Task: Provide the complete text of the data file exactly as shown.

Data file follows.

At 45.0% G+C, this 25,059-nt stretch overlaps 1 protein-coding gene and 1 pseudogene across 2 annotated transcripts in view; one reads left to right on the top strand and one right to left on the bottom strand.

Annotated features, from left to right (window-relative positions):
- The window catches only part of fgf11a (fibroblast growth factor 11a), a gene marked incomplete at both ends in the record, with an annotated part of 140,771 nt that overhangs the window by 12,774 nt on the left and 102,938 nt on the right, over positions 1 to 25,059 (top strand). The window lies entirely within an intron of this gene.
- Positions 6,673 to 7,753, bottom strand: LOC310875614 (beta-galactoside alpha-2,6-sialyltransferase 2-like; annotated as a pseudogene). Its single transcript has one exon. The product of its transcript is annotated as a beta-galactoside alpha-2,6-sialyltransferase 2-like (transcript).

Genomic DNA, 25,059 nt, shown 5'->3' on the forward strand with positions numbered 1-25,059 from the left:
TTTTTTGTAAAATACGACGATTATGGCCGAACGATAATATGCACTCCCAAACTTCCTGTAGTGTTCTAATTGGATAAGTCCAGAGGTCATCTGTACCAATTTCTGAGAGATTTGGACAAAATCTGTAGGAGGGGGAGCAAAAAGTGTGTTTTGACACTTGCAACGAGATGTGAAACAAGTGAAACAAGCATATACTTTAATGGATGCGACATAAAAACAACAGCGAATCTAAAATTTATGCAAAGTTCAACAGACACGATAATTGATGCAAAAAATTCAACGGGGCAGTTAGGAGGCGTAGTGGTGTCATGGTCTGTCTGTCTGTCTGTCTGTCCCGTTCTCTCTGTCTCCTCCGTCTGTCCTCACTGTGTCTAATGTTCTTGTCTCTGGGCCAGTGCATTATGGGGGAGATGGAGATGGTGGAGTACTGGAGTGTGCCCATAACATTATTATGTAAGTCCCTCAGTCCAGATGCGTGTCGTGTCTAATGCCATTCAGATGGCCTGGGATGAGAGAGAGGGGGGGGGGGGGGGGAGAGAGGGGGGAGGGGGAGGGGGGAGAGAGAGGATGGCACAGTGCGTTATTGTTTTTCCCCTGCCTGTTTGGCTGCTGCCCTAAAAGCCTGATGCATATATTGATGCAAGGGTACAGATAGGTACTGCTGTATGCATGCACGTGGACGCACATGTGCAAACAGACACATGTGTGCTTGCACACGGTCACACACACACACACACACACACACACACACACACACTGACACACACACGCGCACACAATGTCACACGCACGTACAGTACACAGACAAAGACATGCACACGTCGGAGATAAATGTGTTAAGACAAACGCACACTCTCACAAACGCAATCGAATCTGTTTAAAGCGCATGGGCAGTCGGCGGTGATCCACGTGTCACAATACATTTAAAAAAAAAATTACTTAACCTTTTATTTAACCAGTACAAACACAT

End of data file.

At 45.0% G+C, this 25,059-nt stretch overlaps 1 protein-coding gene and 1 pseudogene across 2 annotated transcripts in view; one reads left to right on the top strand and one right to left on the bottom strand.

Annotated features, from left to right (window-relative positions):
- The window catches only part of fgf11a (fibroblast growth factor 11a), a gene marked incomplete at both ends in the record, with an annotated part of 140,771 nt that overhangs the window by 12,774 nt on the left and 102,938 nt on the right, over positions 1 to 25,059 (top strand). The window lies entirely within an intron of this gene.
- Positions 6,673 to 7,753, bottom strand: LOC310875614 (beta-galactoside alpha-2,6-sialyltransferase 2-like; annotated as a pseudogene). Its single transcript has one exon. The product of its transcript is annotated as a beta-galactoside alpha-2,6-sialyltransferase 2-like (transcript).

Genomic DNA, 25,059 nt, shown 5'->3' on the forward strand with positions numbered 1-25,059 from the left:
TTTTTTGTAAAATACGACGATTATGGCCGAACGATAATATGCACTCCCAAACTTCCTGTAGTGTTCTAATTGGATAAGTCCAGAGGTCATCTGTACCAATTTCTGAGAGATTTGGACAAAATCTGTAGGAGGGGGAGCAAAAAGTGTGTTTTGACACTTGCAACGAGATGTGAAACAAGTGAAACAAGCATATACTTTAATGGATGCGACATAAAAACAACAGCGAATCTAAAATTTATGCAAAGTTCAACAGACACGATAATTGATGCAAAAAATTCAACGGGGCAGTTAGGAGGCGTAGTGGTGTCATGGTCTGTCTGTCTGTCTGTCTGTCCCGTTCTCTCTGTCTCCTCCGTCTGTCCTCACTGTGTCTAATGTTCTTGTCTCTGGGCCAGTGCATTATGGGGGAGATGGAGATGGTGGAGTACTGGAGTGTGCCCATAACATTATTATGTAAGTCCCTCAGTCCAGATGCGTGTCGTGTCTAATGCCATTCAGATGGCCTGGGATGAGAGAGAGGGGGGGGGGGGGGGGAGAGAGGGGGGAGGGGGAGGGGGGAGAGAGAGGATGGCACAGTGCGTTATTGTTTTTCCCCTGCCTGTTTGGCTGCTGCCCTAAAAGCCTGATGCATATATTGATGCAAGGGTACAGATAGGTACTGCTGTATGCATGCACGTGGACGCACATGTGCAAACAGACACATGTGTGCTTGCACACGGTCACACACACACACACACACACACACACACACACACACTGACACACACACGCGCACACAATGTCACACGCACGTACAGTACACAGACAAAGACATGCACACGTCGGAGATAAATGTGTTAAGACAAACGCACACTCTCACAAACGCAATCGAATCTGTTTAAAGCGCATGGGCAGTCGGCGGTGATCCACGTGTCACAATACATTTAAAAAAAAAATTACTTAACCTTTTATTTAACCAGTACAAACACAT